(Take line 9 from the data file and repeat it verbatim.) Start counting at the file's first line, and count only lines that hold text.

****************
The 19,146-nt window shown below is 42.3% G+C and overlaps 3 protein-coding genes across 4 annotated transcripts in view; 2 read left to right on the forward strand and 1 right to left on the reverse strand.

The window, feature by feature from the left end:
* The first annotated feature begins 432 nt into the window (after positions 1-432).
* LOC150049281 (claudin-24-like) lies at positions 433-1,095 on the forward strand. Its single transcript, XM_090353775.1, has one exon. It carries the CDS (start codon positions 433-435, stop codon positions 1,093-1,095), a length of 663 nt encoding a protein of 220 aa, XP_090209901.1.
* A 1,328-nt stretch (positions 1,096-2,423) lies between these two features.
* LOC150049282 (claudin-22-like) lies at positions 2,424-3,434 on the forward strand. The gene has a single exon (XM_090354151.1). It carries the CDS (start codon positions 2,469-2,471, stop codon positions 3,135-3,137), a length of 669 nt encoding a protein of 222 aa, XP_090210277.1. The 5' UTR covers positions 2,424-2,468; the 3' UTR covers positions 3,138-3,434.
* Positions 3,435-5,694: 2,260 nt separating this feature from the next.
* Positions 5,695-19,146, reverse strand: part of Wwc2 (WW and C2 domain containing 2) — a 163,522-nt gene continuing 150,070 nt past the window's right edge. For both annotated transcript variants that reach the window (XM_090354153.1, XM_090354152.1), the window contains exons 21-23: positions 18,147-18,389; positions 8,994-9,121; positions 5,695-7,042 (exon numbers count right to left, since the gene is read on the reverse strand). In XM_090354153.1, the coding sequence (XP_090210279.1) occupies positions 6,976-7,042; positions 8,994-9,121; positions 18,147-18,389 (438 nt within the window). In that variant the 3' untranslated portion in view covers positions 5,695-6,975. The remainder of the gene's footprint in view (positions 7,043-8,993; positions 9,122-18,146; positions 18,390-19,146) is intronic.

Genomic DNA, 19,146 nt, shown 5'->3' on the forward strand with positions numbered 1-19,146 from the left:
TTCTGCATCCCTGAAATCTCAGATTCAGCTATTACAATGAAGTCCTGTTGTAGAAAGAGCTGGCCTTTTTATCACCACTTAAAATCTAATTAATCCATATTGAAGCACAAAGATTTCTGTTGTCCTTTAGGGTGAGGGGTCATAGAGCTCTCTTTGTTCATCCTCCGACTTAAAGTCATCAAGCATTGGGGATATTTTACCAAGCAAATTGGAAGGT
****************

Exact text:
Genomic DNA, 19,146 nt, shown 5'->3' on the forward strand with positions numbered 1-19,146 from the left: